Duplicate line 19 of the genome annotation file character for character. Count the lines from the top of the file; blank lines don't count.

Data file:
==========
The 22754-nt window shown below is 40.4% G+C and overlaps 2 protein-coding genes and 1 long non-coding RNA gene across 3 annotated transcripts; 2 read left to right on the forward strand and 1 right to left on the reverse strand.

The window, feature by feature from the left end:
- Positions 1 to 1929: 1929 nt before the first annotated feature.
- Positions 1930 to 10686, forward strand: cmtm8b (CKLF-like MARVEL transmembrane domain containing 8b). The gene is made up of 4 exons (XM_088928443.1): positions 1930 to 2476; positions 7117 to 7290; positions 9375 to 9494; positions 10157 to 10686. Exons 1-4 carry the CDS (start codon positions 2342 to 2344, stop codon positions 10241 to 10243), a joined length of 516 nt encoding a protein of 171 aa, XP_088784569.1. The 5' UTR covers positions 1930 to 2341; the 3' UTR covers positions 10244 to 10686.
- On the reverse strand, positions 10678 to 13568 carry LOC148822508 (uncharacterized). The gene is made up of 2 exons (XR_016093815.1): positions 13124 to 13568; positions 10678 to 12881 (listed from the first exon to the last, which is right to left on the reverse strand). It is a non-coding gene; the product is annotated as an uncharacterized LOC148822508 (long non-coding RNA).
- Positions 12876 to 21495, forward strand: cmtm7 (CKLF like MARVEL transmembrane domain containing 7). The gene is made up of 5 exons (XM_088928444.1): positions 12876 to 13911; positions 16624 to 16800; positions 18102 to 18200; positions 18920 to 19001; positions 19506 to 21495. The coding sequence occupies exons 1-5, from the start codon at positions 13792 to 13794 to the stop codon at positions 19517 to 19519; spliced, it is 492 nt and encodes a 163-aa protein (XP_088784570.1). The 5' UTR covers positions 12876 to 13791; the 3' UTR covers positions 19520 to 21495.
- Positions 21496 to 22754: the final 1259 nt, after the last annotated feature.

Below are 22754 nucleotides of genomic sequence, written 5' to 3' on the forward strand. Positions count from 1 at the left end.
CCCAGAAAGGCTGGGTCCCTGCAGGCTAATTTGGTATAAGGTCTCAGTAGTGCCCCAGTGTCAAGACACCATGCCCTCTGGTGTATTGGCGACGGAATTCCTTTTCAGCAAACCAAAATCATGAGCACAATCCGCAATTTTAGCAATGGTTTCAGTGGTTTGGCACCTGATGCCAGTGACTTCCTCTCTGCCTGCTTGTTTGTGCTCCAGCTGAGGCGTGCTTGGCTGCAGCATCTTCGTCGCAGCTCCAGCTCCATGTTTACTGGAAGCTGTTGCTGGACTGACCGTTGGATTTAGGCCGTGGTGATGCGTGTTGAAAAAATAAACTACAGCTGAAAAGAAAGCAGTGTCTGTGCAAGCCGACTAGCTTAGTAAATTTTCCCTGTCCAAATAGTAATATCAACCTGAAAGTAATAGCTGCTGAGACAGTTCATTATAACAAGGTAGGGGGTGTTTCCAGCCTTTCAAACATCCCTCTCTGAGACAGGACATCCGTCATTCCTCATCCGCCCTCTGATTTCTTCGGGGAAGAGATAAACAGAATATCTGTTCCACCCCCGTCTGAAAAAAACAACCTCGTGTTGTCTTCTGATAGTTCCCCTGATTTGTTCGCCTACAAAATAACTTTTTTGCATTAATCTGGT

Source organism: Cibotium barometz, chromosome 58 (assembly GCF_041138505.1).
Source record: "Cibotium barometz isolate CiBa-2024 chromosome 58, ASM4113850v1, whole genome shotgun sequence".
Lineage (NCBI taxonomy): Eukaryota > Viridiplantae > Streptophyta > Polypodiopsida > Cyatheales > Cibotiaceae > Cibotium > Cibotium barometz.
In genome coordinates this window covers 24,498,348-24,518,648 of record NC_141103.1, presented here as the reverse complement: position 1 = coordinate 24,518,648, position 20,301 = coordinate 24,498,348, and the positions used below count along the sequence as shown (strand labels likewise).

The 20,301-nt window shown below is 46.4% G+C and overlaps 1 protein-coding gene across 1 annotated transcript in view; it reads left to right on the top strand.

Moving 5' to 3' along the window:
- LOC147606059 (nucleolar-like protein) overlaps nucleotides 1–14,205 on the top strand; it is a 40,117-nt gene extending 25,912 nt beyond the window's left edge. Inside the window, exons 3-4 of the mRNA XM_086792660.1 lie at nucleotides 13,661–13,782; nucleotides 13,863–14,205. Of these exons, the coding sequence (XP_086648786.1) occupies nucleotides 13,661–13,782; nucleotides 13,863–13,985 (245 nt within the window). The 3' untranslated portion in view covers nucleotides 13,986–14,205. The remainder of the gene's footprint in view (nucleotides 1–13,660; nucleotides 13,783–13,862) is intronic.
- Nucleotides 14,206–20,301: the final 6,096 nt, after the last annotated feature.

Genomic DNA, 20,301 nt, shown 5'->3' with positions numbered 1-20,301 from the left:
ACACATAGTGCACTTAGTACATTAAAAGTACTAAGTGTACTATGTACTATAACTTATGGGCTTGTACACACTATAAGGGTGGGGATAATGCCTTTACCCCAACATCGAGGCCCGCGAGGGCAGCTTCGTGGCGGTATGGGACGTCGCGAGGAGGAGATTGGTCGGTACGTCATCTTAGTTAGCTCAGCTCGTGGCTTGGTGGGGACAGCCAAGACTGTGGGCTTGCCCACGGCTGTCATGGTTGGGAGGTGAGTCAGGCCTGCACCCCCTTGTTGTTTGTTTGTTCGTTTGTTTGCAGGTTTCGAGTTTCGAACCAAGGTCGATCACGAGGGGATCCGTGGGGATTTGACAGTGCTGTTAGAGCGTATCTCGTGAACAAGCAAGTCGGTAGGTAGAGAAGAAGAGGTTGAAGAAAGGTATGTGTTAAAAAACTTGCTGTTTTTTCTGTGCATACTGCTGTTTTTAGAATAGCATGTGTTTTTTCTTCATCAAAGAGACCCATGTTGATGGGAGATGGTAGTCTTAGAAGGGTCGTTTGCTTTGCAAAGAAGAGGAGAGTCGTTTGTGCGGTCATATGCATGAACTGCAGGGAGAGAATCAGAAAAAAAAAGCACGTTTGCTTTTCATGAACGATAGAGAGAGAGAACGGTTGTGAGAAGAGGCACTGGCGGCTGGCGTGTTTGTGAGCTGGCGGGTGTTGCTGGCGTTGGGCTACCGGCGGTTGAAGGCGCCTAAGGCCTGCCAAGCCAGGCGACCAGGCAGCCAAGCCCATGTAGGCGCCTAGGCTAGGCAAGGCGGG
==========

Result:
ACACATAGTGCACTTAGTACATTAAAAGTACTAAGTGTACTATGTACTATAACTTATGGGCTTGTACACACTATAAGGGTGGGGATAATGCCTTTACCCCAACATCGAGGCCCGCGAGGGCAGCTTCGTGGCGGTATGGGACGTCGCGAGGAGGAGATTGGTCGGTACGTCATCTTAGTTAGCTCAGCTCGTGGCTTGGTGGGGACAGCCAAGACTGTGGGCTTGCCCACGGCTGTCATGGTTGGGAGGTGAGTCAGGCCTGCACCCCCTTGTTGTTTGTTTGTTCGTTTGTTTGCAGGTTTCGAGTTTCGAACCAAGGTCGATCACGAGGGGATCCGTGGGGATTTGACAGTGCTGTTAGAGCGTATCTCGTGAACAAGCAAGTCGGTAGGTAGAGAAGAAGAGGTTGAAGAAAGGTATGTGTTAAAAAACTTGCTGTTTTTTCTGTGCATACTGCTGTTTTTAGAATAGCATGTGTTTTTTCTTCATCAAAGAGACCCATGTTGATGGGAGATGGTAGTCTTAGAAGGGTCGTTTGCTTTGCAAAGAAGAGGAGAGTCGTTTGTGCGGTCATATGCATGAACTGCAGGGAGAGAATCAGAAAAAAAAAGCACGTTTGCTTTTCATGAACGATAGAGAGAGAGAACGGTTGTGAGAAGAGGCACTGGCGGCTGGCGTGTTTGTGAGCTGGCGGGTGTTGCTGGCGTTGGGCTACCGGCGGTTGAAGGCGCCTAAGGCCTGCCAAGCCAGGCGACCAGGCAGCCAAGCCCATGTAGGCGCCTAGGCTAGGCAAGGCGGG